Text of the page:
Post written by: Ethan Gates, EaaSI Software Preservation Analyst, and the EaaSI Student Configuration Team

Eagle-eyed EaaSI-watchers may have noticed the “Student Staff” section on our team page – we’ve been extremely lucky over the course of the program to have employed a number of super talented Yale students, and want to highlight their amazing contributions to the software preservation community!

Here at Yale we have a collection of literally thousands of pieces of legacy software waiting to be installed in emulation and published to the EaaSI network. Where to even begin?

Earlier this spring we sent out a public survey to the digital preservation community for some help with that question. What are the most important types of software for unlocking digital collections? The kind we use every day in our professional or personal lives? The sort that are broadly compatible with legacy file formats? Ones that look fun and inviting and generate interest in the grinding work of software preservation and maintenance?

The results were intriguing: the 10 most frequently selected “genres” were:

1. Web Browser
2. Database
3. Media Playback
4. System Software (i.e. operating systems)
5. Computer Aided Design (CAD)
6. Compression
7. Drivers and Utilities
8. Backup and Recovery
9. Office Productivity
10. Scientific

Screenshot of a “Badgers” video playing in a legacy Ubuntu media playback application
My media archiving background and personal web browsing, both validated at last

Armed with some guidance from our Yale user base, the EaaSI network, and now the community at large, I could cross-reference these priorities against our software holdings and start to generate and batch import lists of titles into Yale’s EaaSI node that merit further inspection, description, and installation in emulation.

This is where our invaluable student staff come in. Description and configuration is painstaking work: the existing metadata for our software can be scattershot, requiring extra research into historical details like system requirements or publishing date – and that’s just to decide what operating system to start with. Once they actually load the installation media into an emulated environment and try to install and use it, all sorts of other considerations emerge: license key validation, changes to the operating system’s default graphics or network settings, hidden software dependencies that weren’t listed on the original CD-ROM packaging or anywhere else.

These are the questions that the student staff take the time to discover, document, and break down into meaningful data, one cell in a spreadsheet at a time. It’s a challenging combination of data entry with troubleshooting and improvisation: while I can guide them on the information we’re looking for (configurable languages, version numbers, file format extensions), the students ultimately are the ones who have to navigate the inevitable, countless quirks and lost details of older operating systems and software that they may very well have never used before.

One of our students, Eric Timperman (who graduates this month with his Master’s degree in Music – congratulations, Eric!!!) – wrote us about the uncanny but enlightening experience of moving *backwards* through computer history:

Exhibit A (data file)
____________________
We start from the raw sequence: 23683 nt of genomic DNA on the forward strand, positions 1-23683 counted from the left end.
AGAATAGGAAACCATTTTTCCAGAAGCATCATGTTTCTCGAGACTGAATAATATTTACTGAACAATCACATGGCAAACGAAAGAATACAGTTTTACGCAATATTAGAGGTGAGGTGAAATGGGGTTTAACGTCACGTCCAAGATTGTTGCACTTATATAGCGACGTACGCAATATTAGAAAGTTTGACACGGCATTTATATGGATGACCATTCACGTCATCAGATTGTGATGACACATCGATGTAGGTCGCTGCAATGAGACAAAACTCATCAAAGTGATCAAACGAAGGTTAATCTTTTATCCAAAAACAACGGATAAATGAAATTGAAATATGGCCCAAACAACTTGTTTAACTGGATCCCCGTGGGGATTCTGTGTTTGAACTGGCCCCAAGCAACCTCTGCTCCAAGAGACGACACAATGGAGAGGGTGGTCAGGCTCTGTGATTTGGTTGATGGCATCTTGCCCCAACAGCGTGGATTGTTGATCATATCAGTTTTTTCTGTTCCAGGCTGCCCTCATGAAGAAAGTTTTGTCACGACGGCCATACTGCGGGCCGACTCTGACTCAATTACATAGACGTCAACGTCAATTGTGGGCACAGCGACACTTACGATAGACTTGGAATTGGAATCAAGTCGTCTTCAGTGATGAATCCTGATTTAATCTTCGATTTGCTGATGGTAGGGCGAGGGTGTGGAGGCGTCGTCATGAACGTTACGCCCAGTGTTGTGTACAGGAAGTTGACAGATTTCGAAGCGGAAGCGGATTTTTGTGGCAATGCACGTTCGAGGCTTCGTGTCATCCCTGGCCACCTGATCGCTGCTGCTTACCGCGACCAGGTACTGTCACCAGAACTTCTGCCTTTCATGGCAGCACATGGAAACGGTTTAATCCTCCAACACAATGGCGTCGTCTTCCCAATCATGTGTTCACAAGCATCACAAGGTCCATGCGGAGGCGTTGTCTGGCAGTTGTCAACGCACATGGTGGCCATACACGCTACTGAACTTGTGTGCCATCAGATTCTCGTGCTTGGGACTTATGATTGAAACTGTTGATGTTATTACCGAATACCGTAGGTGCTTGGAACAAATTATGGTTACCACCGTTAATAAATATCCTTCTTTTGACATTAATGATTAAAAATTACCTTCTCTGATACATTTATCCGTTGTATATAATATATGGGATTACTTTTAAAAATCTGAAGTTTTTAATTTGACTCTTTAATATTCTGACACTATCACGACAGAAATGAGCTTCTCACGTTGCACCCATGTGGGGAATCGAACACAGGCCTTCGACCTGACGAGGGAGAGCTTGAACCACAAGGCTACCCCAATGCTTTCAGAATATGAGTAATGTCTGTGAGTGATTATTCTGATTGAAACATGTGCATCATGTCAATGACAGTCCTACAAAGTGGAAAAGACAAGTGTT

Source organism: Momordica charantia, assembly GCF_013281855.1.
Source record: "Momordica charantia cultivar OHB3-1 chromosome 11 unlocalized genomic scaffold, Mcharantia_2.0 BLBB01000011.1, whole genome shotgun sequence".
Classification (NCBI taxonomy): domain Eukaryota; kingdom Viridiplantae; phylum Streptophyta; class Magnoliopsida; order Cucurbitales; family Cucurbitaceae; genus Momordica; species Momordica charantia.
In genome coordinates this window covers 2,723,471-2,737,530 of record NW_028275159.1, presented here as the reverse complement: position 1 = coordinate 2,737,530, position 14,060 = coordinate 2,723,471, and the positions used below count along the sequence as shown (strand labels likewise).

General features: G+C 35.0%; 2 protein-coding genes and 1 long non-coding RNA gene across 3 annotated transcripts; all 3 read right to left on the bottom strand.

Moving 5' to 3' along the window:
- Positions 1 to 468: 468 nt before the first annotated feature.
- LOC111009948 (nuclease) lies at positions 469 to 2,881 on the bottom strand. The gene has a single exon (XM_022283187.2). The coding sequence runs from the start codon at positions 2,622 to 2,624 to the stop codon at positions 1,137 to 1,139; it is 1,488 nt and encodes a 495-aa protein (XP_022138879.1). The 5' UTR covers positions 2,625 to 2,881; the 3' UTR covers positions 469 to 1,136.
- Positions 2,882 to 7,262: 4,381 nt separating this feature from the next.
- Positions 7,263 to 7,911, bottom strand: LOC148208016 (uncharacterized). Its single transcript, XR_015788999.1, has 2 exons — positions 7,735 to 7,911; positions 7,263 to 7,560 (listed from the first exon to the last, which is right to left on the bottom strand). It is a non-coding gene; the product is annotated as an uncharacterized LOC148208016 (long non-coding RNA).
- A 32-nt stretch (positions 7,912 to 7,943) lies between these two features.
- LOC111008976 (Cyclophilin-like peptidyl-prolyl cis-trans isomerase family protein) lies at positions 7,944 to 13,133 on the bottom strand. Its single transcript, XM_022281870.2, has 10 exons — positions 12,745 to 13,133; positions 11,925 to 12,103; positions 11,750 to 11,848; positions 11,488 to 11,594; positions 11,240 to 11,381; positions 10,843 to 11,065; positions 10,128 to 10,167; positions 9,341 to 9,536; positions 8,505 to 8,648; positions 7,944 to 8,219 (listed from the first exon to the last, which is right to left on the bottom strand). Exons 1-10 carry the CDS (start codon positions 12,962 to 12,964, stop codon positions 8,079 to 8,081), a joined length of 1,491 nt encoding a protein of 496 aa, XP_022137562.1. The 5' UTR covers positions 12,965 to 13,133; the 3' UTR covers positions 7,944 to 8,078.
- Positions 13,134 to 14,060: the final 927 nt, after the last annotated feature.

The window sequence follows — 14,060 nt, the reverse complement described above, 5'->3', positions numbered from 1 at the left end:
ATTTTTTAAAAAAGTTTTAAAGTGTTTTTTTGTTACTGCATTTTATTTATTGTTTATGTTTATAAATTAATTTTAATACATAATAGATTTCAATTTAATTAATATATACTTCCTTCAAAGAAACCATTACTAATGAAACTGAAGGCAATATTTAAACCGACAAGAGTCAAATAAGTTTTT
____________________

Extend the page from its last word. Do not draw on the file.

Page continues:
“Something I’ve learned since working with deprecated software is that the evolution from command prompt operating systems to fully interactive GUI operating systems was not as smooth as I originally thought. My earliest experience with any computer was using Windows 95 (to play Flight Simulator 98, no less), and I always felt that I could pick up any more recent version of Windows and use it intuitively with minimal effort. When I first worked with a Windows 3.11 emulator (which preceded Windows 95 by about 2 years), I quickly found that there were substantial differences between 3.11 and any subsequent version. For example, the windows themselves that make up the basis for the UI are considerably more context specific and less interchangeable, greatly limiting the robustness of the OS as a whole. There are also quirks that appear to be holdovers from text-based operating systems, such as needing a relative file path in order to create a shortcut for a program. The strangeness of Windows 3.11 demonstrates how rapid the evolution of Windows was in its early years, and how relatively few changes to the formula have been made in the over 20 years since Windows 95.”

Screenshot of the Properties view of an MS-DOS launcher in legacy Windows
Navigating legacy Windows 3.11 menus

The details Eric mentions aren’t trivial: metadata like the precise file path to a program shortcut will be critical to the “automagic” functions for recommending and launching environments that are part of EaaSI’s roadmap. Imagine copying out the file paths to all the shortcuts on your Windows 10 desktop. Now imagine doing that 100 times. Now imagine you’re on a 30-year-old computer desktop you’ve never even seen until today. You’re starting to get the idea of the very real, very human work these students are putting in.

We recently published the first batch of environments configured by student staff to the rest of the EaaSI network, and many more will soon follow. I am constantly grateful for their curiosity, flexibility and dedication, and so very glad that they are a part of the EaaSI team.

This screenshot made possible because of their configuration work!
Categories: EaaSI News